In 2009 I spent quite some time with the students and former child soldiers at Friends of Orphans Rehabilitation Centre in Pader, Northern Uganda. I was also lucky to re-unite with many of the youth when I returned to Northern Uganda earlier this year!

The short video clip below is from my first trip, and was taken on my second day at Friends of Orphans, just as I was getting to know the young women and children, who had in their recent pasts served as child soldiers in Joseph Kony‘s LRA (Lord’s Resistance Army).

The video is classic… Enjoy!

Ebony at Friends of Orphans from Ebony Butler on Vimeo.

Although my method is not a common technique used in child soldier rehabilitation and re-integration efforts (in fact I think it may have never been used anywhere in the world before this!) I do know for a fact that it works – and if not kissing, at least being friendly; funny; open and a little bit ‘Ebonesque’!

The students at FRO Uganda opened up to us immediately after the little kiss with Moses, and I do believe this helped in building the strong relationships we had with the students. Getting everyone laughing and happy was a great building block that lead to many of the former abductees, both boys and girls, wanting to become friends and engage in conversation, which then lead to them confiding in and trusting us. This also resulted in the beginning of new and long-lasting friendships, which have stood the test of time…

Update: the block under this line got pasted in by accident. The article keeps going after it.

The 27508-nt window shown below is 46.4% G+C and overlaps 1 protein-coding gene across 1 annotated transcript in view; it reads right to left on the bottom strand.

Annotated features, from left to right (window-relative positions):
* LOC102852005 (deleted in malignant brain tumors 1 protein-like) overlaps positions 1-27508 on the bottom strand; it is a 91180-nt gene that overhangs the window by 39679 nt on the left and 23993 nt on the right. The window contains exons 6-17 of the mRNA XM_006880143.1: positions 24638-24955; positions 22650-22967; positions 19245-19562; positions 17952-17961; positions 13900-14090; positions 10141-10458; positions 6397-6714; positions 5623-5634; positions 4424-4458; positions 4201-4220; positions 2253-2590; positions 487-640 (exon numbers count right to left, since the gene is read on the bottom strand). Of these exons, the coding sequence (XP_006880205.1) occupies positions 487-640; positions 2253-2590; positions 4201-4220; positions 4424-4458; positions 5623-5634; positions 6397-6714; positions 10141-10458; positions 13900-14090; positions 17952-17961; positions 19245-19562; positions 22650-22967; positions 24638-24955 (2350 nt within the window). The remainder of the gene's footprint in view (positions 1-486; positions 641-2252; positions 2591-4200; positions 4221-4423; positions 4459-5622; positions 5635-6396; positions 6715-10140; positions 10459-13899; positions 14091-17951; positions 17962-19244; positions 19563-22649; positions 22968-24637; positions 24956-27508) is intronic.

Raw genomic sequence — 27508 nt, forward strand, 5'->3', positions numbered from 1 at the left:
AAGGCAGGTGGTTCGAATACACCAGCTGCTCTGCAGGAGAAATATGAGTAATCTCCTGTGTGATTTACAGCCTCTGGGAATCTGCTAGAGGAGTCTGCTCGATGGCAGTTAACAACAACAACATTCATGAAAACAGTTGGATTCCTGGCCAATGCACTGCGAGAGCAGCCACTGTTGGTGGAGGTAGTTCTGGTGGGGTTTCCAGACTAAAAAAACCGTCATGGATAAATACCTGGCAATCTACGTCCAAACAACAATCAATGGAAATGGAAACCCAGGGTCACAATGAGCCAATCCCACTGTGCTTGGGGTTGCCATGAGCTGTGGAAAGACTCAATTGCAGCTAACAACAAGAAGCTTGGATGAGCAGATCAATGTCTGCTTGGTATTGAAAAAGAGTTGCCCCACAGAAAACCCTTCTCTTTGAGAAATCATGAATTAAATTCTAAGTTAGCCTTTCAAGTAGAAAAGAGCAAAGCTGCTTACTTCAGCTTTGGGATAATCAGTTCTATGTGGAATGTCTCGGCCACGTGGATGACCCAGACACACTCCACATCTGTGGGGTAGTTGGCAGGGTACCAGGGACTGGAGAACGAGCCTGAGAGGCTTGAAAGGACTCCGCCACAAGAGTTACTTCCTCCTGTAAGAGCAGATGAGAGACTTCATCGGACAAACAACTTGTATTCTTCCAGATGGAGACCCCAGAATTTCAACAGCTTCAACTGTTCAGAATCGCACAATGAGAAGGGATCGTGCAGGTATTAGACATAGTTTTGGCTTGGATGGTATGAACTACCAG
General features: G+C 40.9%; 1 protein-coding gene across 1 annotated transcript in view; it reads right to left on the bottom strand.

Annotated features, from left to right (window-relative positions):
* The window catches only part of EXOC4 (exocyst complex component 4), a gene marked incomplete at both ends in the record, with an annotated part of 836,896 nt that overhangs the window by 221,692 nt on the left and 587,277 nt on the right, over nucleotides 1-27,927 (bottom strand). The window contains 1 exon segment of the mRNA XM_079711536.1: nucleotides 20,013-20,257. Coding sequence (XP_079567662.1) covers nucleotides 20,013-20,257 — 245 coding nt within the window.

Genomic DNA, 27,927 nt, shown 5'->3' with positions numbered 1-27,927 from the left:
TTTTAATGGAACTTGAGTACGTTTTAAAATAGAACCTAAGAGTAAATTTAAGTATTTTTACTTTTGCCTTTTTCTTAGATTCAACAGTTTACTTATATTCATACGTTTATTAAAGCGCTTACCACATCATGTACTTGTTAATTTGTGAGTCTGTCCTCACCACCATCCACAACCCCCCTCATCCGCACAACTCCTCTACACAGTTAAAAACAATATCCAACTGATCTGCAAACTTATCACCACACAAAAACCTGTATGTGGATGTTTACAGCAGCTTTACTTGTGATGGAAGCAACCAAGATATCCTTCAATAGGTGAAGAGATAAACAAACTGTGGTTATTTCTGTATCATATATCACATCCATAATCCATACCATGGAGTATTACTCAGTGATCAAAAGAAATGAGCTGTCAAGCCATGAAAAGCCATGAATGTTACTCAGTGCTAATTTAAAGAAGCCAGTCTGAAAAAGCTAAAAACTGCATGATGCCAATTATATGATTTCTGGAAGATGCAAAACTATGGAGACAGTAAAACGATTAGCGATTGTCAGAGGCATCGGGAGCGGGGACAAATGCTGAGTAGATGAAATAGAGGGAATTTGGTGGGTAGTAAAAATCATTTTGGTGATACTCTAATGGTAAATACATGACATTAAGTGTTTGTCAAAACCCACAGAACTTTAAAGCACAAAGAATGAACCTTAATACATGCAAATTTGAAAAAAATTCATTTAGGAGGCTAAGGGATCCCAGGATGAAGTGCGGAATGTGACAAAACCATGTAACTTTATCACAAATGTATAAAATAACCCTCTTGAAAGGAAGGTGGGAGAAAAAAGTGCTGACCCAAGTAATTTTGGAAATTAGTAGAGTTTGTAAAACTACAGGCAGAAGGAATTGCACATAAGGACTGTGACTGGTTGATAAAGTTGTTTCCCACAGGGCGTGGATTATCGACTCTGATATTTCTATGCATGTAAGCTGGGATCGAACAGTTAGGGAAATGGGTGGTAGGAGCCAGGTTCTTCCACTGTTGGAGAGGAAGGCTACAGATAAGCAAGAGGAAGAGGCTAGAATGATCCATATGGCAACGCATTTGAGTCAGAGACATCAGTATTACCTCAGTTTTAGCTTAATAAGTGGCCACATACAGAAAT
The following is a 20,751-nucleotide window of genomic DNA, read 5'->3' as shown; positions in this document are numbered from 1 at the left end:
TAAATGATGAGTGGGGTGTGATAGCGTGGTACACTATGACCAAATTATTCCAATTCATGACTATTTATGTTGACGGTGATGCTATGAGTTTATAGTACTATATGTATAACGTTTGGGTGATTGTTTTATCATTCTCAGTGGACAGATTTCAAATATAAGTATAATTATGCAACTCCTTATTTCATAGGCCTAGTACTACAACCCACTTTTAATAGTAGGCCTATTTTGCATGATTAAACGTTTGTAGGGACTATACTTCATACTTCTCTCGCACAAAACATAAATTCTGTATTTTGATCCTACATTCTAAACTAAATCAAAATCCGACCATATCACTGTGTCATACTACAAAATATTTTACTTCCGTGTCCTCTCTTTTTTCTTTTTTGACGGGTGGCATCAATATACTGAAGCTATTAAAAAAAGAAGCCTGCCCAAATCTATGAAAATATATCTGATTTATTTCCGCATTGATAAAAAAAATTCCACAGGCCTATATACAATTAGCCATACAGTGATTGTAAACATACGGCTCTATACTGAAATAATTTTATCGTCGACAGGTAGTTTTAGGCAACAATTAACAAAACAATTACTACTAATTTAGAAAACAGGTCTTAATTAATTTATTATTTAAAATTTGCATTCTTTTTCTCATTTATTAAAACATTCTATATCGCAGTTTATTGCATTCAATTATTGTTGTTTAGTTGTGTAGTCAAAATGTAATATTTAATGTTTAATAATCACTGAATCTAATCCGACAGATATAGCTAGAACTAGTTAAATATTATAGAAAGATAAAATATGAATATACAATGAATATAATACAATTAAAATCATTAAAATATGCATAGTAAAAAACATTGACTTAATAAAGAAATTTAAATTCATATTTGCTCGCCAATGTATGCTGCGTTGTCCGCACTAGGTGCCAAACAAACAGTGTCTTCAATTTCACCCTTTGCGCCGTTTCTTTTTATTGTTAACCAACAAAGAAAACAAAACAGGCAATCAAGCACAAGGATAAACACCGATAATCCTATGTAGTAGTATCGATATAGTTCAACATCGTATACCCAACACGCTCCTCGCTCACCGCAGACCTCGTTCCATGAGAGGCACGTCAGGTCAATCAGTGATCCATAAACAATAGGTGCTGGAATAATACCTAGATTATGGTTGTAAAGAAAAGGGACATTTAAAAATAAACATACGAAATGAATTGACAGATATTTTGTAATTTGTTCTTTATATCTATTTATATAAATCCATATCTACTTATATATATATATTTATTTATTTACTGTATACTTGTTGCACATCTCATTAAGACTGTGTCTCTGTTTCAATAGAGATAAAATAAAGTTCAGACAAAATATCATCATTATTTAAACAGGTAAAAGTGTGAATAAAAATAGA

I was recently in Northern Uganda (Odek) where I spent some time with the victims of Nodding Disease, and their parents / guardians or only surviving family members. It was a period, and experience in my life I will always hold close to my heart, and could never forget. The faces of these children still haunt me to this day. I hope through my work with children around the world sick or not, that I have been able to make them smile, cheer them up, make them giggle and laugh through their suffering… But this was a different story altogether. The suffering, the pain, the anguish and isolation of these poor, sick and neglected people, is a sad story that has its roots buried far beyond the first outbreak of Nodding Disease.

This young boy has been severely disfigured by Nodding Disease. He is 12 years old yet looks about 6, he cannot speak and he is the last surviving son in his family. 4 died of Nodding Disease and one was abducted by the LRA and has never returned. His father does not know if he is dead or alive. April, 2012 www.atlanticstarproductions.com